Marvelous, Magical Mod Podge
We’ve mentioned it before (about a gazillion times), but we really do love Mod Podge here at StickyTiger Towers. It works with almost every material, makes upcycling projects a total doddle and is child friendly as well; today we’ve got a round-up of our favourite Mod Podge craft projects on the web.
Autumn Mod Podge Crafts
Because we’re big fans of seasonal crafts, we couldn’t leave out all the fabulous leaf-based projects we saw online; leaf bowls were well covered, but our favourites were the ones over at Happy Mothering and Hello Lucky – they both used fake leaves from a craft store, but real ones gathered in the woods or your garden would work just as well.
Leaf lanterns are great to make this time of year, especially if you’ve got children – they look beautifully seasonal once you place a lit candle inside them. Over at Twig and Toadstool, they used a large fish bowl to make a giant lantern, while at Spark and Chemistry leaves were glued on to smaller jam jars to make a cheerful glowing display.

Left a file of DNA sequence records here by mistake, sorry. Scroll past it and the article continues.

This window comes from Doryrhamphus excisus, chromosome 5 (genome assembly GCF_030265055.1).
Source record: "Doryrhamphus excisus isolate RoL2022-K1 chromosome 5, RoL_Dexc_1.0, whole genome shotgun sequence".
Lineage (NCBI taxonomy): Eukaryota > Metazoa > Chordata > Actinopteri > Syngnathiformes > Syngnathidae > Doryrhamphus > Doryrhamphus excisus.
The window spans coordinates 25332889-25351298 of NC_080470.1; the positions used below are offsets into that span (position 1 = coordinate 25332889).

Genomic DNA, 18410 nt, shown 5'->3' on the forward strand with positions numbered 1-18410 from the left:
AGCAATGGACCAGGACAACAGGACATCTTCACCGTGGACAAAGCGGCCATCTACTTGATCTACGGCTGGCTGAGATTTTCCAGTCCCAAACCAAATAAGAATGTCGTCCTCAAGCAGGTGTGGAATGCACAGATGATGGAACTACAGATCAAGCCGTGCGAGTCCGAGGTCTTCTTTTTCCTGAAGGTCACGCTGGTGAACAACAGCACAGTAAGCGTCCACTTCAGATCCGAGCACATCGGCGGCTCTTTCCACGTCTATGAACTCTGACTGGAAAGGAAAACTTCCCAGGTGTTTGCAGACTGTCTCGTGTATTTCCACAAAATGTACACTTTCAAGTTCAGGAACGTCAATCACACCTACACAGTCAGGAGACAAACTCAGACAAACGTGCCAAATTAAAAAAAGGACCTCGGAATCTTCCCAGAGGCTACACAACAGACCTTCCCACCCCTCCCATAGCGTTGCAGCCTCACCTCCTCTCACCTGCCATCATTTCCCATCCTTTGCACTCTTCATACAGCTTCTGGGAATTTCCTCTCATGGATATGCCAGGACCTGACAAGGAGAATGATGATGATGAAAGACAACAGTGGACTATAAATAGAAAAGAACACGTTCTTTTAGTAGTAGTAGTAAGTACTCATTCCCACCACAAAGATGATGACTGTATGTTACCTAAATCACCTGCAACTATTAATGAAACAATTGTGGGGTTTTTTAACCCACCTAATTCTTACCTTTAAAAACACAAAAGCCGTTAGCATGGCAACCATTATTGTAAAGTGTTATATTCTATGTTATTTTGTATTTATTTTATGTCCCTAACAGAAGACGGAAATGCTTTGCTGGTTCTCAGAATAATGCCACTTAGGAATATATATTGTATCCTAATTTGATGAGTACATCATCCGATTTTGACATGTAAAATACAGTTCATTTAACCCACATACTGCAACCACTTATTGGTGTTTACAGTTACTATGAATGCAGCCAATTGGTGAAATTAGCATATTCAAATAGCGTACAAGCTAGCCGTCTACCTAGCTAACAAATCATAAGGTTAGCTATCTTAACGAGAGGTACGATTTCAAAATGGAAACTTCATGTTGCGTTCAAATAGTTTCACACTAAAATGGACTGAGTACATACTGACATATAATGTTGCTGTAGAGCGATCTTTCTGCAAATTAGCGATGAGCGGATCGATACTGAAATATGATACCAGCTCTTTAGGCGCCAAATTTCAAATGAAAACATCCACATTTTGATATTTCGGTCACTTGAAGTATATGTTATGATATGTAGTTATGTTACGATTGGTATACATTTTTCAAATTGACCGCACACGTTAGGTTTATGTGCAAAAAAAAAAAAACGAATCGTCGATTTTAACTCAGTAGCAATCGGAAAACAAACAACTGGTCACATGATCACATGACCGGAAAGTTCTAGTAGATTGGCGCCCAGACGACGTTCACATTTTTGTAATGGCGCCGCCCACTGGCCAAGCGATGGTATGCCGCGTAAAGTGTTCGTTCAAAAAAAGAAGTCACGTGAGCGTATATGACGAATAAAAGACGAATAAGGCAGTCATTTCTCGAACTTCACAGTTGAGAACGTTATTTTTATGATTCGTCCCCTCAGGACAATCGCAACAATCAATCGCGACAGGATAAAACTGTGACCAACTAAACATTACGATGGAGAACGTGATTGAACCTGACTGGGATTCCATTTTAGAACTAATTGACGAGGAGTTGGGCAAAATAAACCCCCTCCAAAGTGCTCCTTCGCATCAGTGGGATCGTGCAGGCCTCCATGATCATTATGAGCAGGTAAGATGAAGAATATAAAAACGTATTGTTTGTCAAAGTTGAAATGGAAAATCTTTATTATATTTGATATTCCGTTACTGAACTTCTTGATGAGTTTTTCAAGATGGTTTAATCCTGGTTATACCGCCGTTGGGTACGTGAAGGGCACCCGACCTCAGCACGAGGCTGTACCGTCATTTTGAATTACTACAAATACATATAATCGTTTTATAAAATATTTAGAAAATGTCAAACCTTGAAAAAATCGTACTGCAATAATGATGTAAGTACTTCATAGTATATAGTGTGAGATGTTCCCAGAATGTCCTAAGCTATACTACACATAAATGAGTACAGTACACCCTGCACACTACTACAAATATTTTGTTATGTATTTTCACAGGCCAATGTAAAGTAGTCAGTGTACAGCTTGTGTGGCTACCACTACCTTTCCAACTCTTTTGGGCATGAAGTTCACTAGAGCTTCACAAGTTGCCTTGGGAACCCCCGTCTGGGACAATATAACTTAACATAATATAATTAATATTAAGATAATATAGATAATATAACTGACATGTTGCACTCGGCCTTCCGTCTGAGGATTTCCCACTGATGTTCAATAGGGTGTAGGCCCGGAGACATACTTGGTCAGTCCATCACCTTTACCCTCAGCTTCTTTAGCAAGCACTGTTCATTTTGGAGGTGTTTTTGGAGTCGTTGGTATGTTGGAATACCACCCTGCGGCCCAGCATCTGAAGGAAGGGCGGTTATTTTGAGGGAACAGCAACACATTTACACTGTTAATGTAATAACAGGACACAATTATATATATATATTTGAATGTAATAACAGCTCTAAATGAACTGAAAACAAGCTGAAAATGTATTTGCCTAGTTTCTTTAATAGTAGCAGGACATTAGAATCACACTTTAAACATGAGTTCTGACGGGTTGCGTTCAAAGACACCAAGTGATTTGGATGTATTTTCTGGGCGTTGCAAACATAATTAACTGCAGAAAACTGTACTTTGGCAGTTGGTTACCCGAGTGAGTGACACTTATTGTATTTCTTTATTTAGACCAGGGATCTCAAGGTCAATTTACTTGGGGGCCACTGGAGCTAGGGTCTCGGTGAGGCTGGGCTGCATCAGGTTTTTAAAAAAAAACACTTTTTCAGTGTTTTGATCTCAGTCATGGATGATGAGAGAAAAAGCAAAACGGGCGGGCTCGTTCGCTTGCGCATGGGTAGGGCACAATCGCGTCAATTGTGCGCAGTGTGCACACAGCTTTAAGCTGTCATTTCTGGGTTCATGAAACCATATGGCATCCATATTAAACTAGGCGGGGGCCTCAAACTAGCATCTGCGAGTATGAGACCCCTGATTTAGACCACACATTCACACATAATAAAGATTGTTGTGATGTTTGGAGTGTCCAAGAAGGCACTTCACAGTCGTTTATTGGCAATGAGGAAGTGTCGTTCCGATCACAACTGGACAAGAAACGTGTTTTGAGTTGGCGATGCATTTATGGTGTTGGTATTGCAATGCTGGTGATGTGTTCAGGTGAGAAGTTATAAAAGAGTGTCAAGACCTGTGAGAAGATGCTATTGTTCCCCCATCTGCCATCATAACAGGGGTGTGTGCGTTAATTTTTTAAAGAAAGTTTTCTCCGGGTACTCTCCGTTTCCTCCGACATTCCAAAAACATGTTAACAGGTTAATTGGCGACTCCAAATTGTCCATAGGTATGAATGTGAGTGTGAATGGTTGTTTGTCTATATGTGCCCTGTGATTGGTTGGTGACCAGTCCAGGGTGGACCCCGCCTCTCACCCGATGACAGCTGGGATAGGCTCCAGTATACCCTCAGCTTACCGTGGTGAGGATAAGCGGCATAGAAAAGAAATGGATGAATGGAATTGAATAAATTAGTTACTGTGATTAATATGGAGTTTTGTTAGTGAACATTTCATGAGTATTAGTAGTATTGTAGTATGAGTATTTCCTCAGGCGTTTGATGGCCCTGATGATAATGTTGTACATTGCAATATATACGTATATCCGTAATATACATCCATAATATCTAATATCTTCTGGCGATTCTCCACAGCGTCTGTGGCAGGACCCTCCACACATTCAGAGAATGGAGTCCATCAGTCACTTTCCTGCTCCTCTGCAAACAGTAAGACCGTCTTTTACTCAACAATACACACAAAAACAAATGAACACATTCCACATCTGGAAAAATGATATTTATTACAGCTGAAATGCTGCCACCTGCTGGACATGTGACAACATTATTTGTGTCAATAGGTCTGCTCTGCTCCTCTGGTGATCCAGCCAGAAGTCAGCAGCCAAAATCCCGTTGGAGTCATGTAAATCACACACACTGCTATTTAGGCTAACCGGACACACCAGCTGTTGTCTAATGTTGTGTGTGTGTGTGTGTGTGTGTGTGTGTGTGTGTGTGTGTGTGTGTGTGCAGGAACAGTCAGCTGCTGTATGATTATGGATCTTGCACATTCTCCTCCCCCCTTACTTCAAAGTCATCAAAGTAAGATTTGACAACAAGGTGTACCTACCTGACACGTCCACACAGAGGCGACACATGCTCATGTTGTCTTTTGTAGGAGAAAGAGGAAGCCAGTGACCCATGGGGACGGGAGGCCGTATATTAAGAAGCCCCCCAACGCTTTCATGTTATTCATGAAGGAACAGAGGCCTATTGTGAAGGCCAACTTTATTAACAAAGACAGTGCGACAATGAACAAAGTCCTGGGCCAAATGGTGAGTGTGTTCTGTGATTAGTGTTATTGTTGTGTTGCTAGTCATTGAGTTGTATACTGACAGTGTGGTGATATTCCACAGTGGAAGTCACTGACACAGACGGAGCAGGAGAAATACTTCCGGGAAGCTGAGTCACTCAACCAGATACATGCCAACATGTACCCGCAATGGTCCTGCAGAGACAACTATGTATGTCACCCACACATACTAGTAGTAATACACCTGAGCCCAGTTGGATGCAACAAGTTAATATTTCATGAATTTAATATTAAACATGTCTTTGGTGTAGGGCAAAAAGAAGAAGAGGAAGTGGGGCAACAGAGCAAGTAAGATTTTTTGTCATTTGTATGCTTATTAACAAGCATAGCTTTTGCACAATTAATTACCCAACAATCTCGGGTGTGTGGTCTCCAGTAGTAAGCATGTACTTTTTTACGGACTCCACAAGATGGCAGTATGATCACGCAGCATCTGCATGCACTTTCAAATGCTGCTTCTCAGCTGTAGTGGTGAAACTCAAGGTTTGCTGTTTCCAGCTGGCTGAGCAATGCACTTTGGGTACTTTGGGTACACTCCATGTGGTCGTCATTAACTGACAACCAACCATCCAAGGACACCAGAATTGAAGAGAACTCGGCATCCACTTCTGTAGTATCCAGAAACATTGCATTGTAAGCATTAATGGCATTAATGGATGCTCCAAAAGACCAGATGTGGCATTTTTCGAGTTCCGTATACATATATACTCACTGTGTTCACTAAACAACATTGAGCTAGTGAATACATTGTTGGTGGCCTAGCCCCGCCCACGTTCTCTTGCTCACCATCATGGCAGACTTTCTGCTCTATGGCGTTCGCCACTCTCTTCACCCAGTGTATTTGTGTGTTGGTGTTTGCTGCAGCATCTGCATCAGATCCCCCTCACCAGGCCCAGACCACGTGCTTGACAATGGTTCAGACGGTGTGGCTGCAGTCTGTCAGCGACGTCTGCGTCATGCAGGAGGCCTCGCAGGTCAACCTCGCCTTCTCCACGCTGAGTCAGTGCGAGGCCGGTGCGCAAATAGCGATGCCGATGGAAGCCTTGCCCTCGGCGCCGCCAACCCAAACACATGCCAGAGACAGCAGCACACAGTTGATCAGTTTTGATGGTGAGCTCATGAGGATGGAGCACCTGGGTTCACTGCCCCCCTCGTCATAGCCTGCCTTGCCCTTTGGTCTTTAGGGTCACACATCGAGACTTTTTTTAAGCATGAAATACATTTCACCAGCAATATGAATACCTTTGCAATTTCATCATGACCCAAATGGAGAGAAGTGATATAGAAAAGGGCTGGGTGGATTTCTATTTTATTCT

As well as being used as a glue, Mod Podge can also be used to preserve things; if you want to keep your gathered leaves for future craft projects, simply coat them in a thin layer of Mod Podge and leave to dry. Not only will they remain soft and supple, they’ll also retain their beautiful colour. The folks over at Gingerbread Snowflakes have a great tutorial on exactly how to do it.
Mod Podge at Home
Before the arrival of Mod Podge, the only way to jazz up your furniture was by painting it, or messing around with PVA glue and wallpaper. Nowadays, the only limit is your imagination, and you can do pretty much anything; we loved the dresser draws decorated with vintage book covers over at the Mod Podge Rocks blog – if you don’t happen to have any vintage books (or you don’t want to cut them up!), it’s easy enough to make colour copies or print some out from the internet.
The best thing about working with Mod Podge is that when you use it as a topcoat, it acts as a completely waterproof shell; so you can use it for projects in the garden as well as the home. We found these gorgeous French vintage style flowerpots over at the Heavens Walk blog, and also these pots and bowls made using lengths of lace at Urban Comfort; both tutorials would make great summer projects and would look great on tables at a balmy evening party.
One of the things a lot of people don’t know about Mod Podge is that you can use it as an image transfer material. We found a couple of great tutorials with really easy instructions; at Welcome to the Mouse House, there’s directions on transferring an image to fabric with a handy tea towel project, while over at DIY by Design they’re making some great customised coasters using printed text and ordinary household tiles.